Porte and his team clocked a time of 19 minutes and 53 seconds over the 17.6km course to finish 27 seconds behind stage winners Orica-GreenEDGE.
But more importantly for the general classification battle, he now lies 20 seconds behind main rival Alberto Contador, whose Tinkoff-Saxo team finished second on the stage.
Post-stage Porte said that the race will be won or lost in the high mountains later in the three-week race.
"I think we were good today. Everyone was smooth and solid. We did a good job," Porte said.
"The race is not going to be won today. At the end of the day it's seconds now but it's going to be minutes in the end.
“You can get carried away during the whole first week about losing seconds. It's not ideal to lose time but it's not the end of the world.
"It's nice to just get the race started. Coming in here I feel fresh and ready to keep fighting."
Contador, who is looking to become the first man to achieve a Giro/Tour de France double since the late Marco Pantani of Italy in 1998, is the best placed of the expected general classification contenders.
“I’m very happy. Not only for the result but also because everybody on the team gave a hundred percent during the race,” Contador said.
“In general, our performance was really good despite one moment where we lost organisation. But we can be really happy about the result, as we have taken time on all our rivals.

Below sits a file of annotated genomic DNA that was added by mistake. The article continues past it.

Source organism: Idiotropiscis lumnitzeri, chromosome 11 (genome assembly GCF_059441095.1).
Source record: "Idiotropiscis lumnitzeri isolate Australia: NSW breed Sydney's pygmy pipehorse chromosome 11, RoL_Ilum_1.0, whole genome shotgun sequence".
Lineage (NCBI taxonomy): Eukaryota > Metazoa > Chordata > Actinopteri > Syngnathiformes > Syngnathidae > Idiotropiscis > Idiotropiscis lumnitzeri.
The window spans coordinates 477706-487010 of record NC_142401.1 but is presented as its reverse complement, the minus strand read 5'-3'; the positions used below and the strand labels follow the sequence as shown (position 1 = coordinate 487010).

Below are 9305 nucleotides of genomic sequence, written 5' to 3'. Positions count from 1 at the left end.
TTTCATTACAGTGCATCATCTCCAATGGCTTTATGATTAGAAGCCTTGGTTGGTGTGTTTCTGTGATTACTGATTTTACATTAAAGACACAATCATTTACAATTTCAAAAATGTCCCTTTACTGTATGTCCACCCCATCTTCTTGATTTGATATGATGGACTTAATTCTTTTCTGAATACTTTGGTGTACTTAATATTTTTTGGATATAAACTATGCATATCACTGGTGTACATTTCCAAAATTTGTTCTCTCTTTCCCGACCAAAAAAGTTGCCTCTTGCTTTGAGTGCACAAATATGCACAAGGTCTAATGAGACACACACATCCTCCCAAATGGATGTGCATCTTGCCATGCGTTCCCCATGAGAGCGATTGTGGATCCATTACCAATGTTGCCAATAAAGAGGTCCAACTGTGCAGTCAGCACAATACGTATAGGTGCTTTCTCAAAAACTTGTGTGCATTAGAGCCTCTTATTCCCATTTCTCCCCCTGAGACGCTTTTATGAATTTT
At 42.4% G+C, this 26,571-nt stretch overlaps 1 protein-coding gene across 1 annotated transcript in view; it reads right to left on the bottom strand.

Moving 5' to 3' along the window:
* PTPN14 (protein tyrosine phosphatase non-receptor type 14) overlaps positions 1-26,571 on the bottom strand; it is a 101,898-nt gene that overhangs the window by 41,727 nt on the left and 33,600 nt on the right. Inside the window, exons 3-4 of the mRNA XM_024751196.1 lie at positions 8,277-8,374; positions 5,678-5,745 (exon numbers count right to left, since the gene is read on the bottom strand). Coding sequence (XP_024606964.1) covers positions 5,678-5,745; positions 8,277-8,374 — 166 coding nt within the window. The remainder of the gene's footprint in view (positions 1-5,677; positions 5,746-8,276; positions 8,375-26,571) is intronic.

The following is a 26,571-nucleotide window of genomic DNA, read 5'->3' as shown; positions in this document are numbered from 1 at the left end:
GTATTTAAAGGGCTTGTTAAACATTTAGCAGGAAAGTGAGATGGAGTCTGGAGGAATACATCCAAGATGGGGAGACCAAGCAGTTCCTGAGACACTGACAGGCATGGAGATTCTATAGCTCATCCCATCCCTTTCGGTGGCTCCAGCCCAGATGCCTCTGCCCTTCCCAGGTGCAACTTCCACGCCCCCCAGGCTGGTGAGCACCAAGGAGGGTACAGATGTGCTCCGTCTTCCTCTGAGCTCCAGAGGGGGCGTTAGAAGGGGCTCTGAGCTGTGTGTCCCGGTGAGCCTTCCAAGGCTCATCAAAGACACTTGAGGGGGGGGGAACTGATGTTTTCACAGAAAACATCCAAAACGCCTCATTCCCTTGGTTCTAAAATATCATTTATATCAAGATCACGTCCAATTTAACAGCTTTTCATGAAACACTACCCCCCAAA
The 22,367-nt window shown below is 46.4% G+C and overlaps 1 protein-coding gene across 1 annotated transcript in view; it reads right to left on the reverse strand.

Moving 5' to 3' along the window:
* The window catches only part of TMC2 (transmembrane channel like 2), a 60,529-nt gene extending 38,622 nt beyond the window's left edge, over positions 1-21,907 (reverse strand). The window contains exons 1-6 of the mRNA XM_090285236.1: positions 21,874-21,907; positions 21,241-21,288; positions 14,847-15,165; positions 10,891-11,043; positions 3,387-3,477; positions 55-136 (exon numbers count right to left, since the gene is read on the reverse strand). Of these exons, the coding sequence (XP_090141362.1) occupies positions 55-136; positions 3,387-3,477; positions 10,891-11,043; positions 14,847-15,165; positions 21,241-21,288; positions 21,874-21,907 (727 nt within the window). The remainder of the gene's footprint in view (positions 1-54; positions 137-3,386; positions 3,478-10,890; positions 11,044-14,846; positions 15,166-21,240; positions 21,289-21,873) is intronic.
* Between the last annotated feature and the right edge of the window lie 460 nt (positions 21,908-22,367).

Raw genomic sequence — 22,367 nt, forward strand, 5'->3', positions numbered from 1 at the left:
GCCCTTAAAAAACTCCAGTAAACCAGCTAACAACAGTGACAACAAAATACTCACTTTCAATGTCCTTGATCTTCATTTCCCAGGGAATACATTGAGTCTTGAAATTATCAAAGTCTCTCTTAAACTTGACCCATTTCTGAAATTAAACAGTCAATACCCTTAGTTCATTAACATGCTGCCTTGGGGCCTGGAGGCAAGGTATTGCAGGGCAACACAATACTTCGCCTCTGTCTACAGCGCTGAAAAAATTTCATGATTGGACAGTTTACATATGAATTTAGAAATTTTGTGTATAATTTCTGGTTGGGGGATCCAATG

The time gaps between the favourites are not big, but I’ll have some time on my direct rivals when we face the ITT. It’s always ideal to be ahead.”
Contador leads Fabio Aru, third overall last year, by six seconds after the local hope's Astana team took third place.
"I'm very happy with the way we rode. We can do anything during the race," Aru said.
Rigoberto Uran, runner-up in the last two editions, lies 12 seconds behind Contador after Etixx-QuickStep finished fourth 19 seconds off the pace.
Starting tomorrow it is basically a whole new race,” Uran said. “It will be a difficult first week including a difficult third stage and even an uphill finish in the fifth stage.
“But what we learned from the last Giro d'Italia is that everyday something can happen. We will do our best and look forward to the next days."
The second stage in the three-week race will cover 177km between Albenga and Genoa and will favour the sprinters.